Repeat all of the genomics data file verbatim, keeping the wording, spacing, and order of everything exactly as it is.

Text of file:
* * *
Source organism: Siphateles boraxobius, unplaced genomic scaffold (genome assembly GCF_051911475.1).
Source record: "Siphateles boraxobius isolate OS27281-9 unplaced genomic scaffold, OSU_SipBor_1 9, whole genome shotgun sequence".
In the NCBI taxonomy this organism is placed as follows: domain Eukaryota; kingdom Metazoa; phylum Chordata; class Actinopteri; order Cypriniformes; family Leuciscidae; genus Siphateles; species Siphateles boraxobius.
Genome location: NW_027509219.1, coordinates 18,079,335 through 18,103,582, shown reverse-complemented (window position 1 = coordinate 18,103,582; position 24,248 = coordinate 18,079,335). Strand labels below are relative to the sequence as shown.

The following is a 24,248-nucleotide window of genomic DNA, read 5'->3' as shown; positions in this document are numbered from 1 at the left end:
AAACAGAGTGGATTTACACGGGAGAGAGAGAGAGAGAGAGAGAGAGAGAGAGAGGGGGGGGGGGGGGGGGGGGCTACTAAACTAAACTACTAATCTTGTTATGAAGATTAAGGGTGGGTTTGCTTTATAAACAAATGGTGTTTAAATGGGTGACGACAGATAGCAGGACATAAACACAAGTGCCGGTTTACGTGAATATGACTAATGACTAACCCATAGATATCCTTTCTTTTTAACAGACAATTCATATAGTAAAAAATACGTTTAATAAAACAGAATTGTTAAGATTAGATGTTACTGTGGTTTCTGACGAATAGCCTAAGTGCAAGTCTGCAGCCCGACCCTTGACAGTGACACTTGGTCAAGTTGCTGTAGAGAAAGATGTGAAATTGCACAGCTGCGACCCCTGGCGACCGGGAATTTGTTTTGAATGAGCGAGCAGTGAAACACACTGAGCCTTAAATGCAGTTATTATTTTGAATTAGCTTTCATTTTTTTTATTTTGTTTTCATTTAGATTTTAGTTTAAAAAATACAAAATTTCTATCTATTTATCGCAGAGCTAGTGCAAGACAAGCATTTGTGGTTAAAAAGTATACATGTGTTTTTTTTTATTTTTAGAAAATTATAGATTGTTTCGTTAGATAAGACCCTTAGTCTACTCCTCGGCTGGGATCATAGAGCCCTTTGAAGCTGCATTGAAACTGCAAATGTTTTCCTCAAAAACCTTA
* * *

Source organism: Siphateles boraxobius, unplaced genomic scaffold (genome assembly GCF_051911475.1).
Source record: "Siphateles boraxobius isolate OS27281-9 unplaced genomic scaffold, OSU_SipBor_1 9, whole genome shotgun sequence".
In the NCBI taxonomy this organism is placed as follows: domain Eukaryota; kingdom Metazoa; phylum Chordata; class Actinopteri; order Cypriniformes; family Leuciscidae; genus Siphateles; species Siphateles boraxobius.
Genome location: NW_027509219.1, coordinates 18,079,335 through 18,103,582, shown reverse-complemented (window position 1 = coordinate 18,103,582; position 24,248 = coordinate 18,079,335). Strand labels below are relative to the sequence as shown.

The following is a 24,248-nucleotide window of genomic DNA, read 5'->3' as shown; positions in this document are numbered from 1 at the left end:
AAACAGAGTGGATTTACACGGGAGAGAGAGAGAGAGAGAGAGAGAGAGAGAGAGGGGGGGGGGGGGGGGGGGGCTACTAAACTAAACTACTAATCTTGTTATGAAGATTAAGGGTGGGTTTGCTTTATAAACAAATGGTGTTTAAATGGGTGACGACAGATAGCAGGACATAAACACAAGTGCCGGTTTACGTGAATATGACTAATGACTAACCCATAGATATCCTTTCTTTTTAACAGACAATTCATATAGTAAAAAATACGTTTAATAAAACAGAATTGTTAAGATTAGATGTTACTGTGGTTTCTGACGAATAGCCTAAGTGCAAGTCTGCAGCCCGACCCTTGACAGTGACACTTGGTCAAGTTGCTGTAGAGAAAGATGTGAAATTGCACAGCTGCGACCCCTGGCGACCGGGAATTTGTTTTGAATGAGCGAGCAGTGAAACACACTGAGCCTTAAATGCAGTTATTATTTTGAATTAGCTTTCATTTTTTTTATTTTGTTTTCATTTAGATTTTAGTTTAAAAAATACAAAATTTCTATCTATTTATCGCAGAGCTAGTGCAAGACAAGCATTTGTGGTTAAAAAGTATACATGTGTTTTTTTTTATTTTTAGAAAATTATAGATTGTTTCGTTAGATAAGACCCTTAGTCTACTCCTCGGCTGGGATCATAGAGCCCTTTGAAGCTGCATTGAAACTGCAAATGTTTTCCTCAAAAACCTTA